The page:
|dc.description.abstract||There is a dearth of knowledge about the social impacts of seasonal migration on children left behind in Tonga and Pacific countries more generally. The economic benefits of remittances on families have been studied quite extensively but the social costs and benefits have not been the subject of much inquiry. This exploratory study in a Tongan village setting seeks to better understand children who are left behind and who are being affected by lengthy absences of older family members when they are employed as seasonal workers in the horticulture and viticulture industries of New Zealand and Australia.
Three main questions are addressed. Firstly, how do community leaders, teachers, parents and the children themselves perceive the impacts on the children left behind by older family members when they are working overseas? Social impacts on children are examined with reference to health, education, social and religious participation. Secondly, how do the social impacts vary by gender and age of the children? Finally, what, if any, coping strategies are used or are being planned to mitigate the social impacts of seasonal migration overseas on teenage children? The data that was collected to address these questions came from three major sources: i) informal talanoa, ii) semi-structured interviews iii) and focus group discussions held in Lifuka, Ha’apai, Tonga.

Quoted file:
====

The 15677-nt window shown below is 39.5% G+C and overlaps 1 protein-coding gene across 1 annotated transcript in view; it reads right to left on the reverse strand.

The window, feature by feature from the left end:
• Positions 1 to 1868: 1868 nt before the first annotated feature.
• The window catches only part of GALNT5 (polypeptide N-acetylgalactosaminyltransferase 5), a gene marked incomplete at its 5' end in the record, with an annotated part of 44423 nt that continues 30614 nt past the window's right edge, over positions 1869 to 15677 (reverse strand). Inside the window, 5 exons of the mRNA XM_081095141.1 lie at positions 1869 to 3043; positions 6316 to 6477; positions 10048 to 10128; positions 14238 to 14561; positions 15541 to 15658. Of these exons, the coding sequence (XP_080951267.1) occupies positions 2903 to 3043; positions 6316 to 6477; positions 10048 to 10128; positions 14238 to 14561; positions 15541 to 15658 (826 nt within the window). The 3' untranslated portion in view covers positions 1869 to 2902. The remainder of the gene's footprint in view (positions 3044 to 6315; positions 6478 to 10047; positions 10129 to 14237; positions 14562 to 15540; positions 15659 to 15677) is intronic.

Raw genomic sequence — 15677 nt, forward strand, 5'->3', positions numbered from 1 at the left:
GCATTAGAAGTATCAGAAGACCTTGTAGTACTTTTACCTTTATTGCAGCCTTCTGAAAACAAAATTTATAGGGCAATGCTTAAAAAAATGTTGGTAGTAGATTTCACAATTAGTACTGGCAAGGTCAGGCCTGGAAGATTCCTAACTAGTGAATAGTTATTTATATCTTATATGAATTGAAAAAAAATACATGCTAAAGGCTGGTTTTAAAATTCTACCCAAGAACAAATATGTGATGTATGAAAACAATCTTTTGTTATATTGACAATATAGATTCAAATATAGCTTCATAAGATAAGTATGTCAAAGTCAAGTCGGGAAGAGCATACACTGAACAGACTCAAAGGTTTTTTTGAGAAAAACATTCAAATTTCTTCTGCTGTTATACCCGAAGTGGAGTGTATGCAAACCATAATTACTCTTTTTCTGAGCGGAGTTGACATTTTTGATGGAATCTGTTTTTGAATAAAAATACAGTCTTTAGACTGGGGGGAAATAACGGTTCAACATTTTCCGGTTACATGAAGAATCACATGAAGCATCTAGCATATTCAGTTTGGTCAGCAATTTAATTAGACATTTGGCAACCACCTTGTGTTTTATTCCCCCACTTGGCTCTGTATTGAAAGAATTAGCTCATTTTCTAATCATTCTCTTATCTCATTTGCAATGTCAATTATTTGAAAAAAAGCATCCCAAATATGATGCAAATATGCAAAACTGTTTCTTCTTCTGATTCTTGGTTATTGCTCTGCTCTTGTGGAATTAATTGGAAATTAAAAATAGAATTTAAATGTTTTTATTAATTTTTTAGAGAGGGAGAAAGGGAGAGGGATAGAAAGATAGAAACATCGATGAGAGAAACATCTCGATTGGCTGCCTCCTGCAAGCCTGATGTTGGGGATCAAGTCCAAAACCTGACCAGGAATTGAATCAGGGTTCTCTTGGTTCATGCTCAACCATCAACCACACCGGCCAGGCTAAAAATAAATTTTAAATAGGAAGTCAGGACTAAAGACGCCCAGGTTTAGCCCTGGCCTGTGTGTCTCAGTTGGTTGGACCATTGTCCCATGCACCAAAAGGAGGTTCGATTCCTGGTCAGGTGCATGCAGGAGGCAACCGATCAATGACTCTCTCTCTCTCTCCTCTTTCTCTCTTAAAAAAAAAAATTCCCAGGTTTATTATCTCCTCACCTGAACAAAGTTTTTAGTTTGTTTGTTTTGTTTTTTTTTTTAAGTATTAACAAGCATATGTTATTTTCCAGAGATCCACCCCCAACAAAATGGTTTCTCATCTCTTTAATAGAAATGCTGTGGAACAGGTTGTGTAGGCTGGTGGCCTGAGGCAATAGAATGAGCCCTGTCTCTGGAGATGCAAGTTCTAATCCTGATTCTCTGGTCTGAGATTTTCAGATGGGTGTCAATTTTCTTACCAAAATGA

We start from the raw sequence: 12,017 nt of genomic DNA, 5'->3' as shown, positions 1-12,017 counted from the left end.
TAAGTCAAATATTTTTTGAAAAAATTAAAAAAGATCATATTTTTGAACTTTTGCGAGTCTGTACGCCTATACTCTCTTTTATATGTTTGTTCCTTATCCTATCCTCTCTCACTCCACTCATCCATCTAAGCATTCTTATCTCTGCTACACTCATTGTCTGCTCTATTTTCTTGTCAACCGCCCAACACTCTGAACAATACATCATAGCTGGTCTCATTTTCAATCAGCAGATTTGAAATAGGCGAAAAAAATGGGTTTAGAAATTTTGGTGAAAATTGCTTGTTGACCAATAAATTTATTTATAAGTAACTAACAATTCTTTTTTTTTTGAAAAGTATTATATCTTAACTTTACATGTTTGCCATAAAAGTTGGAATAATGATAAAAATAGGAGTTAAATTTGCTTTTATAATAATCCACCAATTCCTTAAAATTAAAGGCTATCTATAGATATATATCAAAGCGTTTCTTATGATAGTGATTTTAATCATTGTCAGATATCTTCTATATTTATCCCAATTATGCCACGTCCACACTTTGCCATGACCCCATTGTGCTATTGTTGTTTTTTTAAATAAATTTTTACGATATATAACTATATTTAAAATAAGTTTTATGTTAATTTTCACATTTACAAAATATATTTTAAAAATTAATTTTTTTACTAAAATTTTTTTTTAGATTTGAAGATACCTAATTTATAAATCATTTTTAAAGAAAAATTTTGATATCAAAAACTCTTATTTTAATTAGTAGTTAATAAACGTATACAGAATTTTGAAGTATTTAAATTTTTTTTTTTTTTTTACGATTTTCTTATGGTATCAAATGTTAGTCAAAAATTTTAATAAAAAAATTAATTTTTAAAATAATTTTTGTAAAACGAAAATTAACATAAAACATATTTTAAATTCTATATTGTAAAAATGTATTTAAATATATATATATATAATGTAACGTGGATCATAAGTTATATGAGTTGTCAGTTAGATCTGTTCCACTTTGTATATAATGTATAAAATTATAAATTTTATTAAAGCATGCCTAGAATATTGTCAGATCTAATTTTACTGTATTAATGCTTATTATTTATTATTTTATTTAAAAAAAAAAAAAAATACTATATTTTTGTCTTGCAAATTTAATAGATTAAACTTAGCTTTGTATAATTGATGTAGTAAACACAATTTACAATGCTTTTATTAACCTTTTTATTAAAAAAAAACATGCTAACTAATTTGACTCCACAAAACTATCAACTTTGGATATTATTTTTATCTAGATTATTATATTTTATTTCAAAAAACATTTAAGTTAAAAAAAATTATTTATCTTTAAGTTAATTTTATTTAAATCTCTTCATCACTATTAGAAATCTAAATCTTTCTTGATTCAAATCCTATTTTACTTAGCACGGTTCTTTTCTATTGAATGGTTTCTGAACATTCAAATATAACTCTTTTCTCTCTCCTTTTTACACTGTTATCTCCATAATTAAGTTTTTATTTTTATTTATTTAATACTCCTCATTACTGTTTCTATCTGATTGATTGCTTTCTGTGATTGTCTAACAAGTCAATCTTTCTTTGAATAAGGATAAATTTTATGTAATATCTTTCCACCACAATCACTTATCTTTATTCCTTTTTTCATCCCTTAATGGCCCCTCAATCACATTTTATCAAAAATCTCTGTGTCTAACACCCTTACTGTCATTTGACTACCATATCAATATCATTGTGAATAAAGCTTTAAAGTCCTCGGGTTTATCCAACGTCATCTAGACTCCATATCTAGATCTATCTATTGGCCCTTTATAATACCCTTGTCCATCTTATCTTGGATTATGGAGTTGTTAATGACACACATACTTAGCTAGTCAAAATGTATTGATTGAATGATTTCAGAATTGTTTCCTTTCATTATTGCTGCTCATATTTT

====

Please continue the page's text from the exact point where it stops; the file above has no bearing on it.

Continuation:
This study revealed that children left behind in Tonga experience both positive and negative impacts on their education, health, social and religious participation when their mother/father or older siblings are working overseas. Seasonal workers’ earnings raise household incomes and assist with paying children’s school fees and other financial needs at school, improving access to health and church services through the purchasing of cars for transportation, and providing new clothes for children especially for special occasions.
Children affected by migration faced several challenges including suffering from loneliness, fear and sadness as a result of the absence of parents and sometimes experienced abuse in the communities. There can also be problems with diet, school performance, and permission to participate in social activities, especially young girls going out at night. Girls and boys face different challenges as a result of the absence of parents and older siblings, as do younger children. The main coping strategy is accessing support from teachers and other community leaders, but there needs to be more research on both impacts and strategies before definitive conclusions can be drawn.||